Tag Archives: Christmas quotes

The Glow of Divine Mystery

quotes by Dietrich BonhoefferBy Dietrich Bonhoeffer, from God is in the Manger

No priest, no theologian stood at the manger of Bethlehem. And yet all Christian theology has its origin in the wonder of all wonders: that God became human. Holy theology arises from knees bent before the mystery of the divine child in the stable.

Without the holy night, there is no theology. “God is revealed in flesh,” the God-human Jesus Christ—that is the holy mystery that theology came into being to protect and preserve. How we fail to understand when we think that the task of theology is to solve the mystery of God, to drag it down to the flat, ordinary wisdom of human experience and reason! Its sole office is to preserve the miracle as miracle, to comprehend, defend, and glorify God’s mystery precisely as mystery. This and nothing else, therefore, is what the early church meant when, with never flagging zeal, it dealt with the mystery of the Trinity and the person of Jesus Christ … .

If Christmas time cannot ignite within us again something like a love for holy theology, so that we—captured and compelled by the wonder of the manger of the Son of God—must reverently reflect on the mysteries of God, then it must be that the glow of the divine mysteries has also been extinguished in our heart and has died out.

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It Is the Waking

Winter's Promise[Passage from Reflections on Your Life by Ken Gire]

None of us has gone [to heaven.] We are left largely to our imaginations to visualize what heaven is like…. We have [also] been left with the revelations of a few people who have actually seen heaven and lived to tell about it. Isaiah was one of them (Isaiah 6). The Apostle Paul was another (2 Corinthians 12:1-7). The disciple John was still another (Revelation 19-22). The revelations were so dazzling, they overwhelmed each one of them.

“Eye has not seen and ear has not heard all that God has prepared for those who love Him” (1 Cor. 2:9). Whatever else heaven is, it is more than our experience of life here on earth, not less. It is the fullness of life, not its reduction. It is the waking, as C.S. Lewis put it, not the dream.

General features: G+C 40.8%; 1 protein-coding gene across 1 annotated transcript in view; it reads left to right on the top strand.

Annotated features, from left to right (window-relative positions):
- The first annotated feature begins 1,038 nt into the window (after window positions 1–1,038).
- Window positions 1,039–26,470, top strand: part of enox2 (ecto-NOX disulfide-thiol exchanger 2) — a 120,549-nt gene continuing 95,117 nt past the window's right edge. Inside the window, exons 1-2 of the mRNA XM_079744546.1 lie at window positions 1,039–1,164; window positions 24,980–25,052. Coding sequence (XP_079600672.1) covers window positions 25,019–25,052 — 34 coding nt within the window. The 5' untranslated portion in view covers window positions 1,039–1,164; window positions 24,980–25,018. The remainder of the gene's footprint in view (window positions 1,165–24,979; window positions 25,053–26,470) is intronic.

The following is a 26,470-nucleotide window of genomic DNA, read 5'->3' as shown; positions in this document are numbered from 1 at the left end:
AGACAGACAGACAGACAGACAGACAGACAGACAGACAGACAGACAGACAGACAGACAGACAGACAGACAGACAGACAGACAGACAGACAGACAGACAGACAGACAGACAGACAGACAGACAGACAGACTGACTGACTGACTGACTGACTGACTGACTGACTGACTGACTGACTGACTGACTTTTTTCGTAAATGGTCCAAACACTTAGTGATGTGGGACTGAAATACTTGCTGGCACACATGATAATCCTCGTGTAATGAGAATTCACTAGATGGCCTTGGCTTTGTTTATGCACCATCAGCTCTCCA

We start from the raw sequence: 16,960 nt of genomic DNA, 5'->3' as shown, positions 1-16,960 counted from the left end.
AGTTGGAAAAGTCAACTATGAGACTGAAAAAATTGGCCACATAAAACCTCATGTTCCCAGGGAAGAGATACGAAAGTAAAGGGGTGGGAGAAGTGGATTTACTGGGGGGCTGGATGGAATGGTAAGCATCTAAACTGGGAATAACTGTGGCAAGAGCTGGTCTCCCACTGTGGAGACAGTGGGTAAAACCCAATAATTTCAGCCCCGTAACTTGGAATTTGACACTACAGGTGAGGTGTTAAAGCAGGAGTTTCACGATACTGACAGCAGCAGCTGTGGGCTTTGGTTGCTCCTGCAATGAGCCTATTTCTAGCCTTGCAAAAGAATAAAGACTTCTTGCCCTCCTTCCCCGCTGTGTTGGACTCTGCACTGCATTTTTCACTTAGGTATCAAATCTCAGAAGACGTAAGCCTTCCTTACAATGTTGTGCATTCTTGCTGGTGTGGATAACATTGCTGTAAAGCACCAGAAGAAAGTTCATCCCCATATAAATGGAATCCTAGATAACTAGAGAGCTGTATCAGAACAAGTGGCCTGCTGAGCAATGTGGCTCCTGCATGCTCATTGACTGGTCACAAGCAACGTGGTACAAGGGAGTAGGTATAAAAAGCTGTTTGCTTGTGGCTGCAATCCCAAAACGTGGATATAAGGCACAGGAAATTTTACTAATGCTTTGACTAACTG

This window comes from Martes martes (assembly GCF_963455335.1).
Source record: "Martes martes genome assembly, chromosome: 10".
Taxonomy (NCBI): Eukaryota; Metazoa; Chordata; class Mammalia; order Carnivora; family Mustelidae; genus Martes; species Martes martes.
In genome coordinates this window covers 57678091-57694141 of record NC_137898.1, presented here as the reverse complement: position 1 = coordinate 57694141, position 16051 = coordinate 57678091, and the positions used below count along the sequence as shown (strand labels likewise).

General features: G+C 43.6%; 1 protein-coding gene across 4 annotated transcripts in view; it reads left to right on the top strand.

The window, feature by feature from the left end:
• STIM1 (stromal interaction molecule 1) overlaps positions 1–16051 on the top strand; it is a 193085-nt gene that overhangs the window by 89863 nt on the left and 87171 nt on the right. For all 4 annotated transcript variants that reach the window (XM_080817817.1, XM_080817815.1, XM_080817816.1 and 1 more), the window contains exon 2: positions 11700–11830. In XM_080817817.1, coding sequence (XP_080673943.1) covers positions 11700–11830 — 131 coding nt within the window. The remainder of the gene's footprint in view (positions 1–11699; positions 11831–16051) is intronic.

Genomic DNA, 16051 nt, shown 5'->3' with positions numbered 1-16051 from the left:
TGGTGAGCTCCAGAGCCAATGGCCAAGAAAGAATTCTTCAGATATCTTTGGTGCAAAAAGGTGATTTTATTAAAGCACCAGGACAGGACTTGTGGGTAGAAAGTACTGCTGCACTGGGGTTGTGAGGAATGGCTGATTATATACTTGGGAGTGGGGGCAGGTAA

From the glimpses given us… we know that whatever else heaven is, it is full of joy. The picture He left us with is one of merriment, of music, dancing, and feasting (vv. 22-25). “Enter into the joy of your master,” are the words He used in a parable to describe the rewards of heaven (Matthew 25:21, 23).

Now and then we get firefly glimpses of that joy… Fleeting moments that pass all understanding. Here one second, someplace else the next. With childlike excitement we follow them, hoping to catch one of them long enough to take in the wonder of it all.

C.S. Lewis describes the feeling as an “inconsolable longing.” In those moments of longing our joy speaks to us. It speaks to us the way the lick of the spoons speaks of birthday cake, the way the smell of roasting turkey speaks of the Thanksgiving meal, the way the scent of pine speaks of Christmas.

And what it speaks of, is heaven.

[More beautiful passages on winter and hope during difficult seasons can be found in Winter’s Promise, Ken Gire’s latest book, releasing in February, 2014.]

Unbearable Light in Unthinkable Darkness

Christmas itself is by grace. It could never have survived our own blindness and depredations otherwise. It could never have happened otherwise.

nativity

Perhaps it is the very wildness and strangeness of the grace that has led us to try to tame it. We have tried to make it habitable. We have roofed it and furnished it. We have reduced it to an occasion we feel at home with, at best a touching and beautiful occasion, at worst a trite and cloying one.

But if the Christmas event in itself is indeed—as a matter of cold, hard fact—all its cracked up to be, then even at best our efforts are misleading.

The Word became flesh. Ultimate Mystery born with a skull you could crush one-handed. Incarnation. It is not tame. It is not beautiful. It is uninhabitable terror. It is unthinkable darkness riven with unbearable light. Agonized laboring led to it, vast upheavals of intergalactic space, time split apart, a wrenching and tearing of the very sinews of reality itself. You can only cover your eyes and shudder before it, before this: “God of God, Light of Light, very God of very God… who for us and for our salvation,” as the Nicene Creed puts it, “came down from heaven.”

Came down. Only then do we dare uncover our eyes and see what we can see. It is the Resurrection and the Life she holds in her arms. It is the bitterness of death he takes at her breast.

By Frederick Buechner from Whistling in the Dark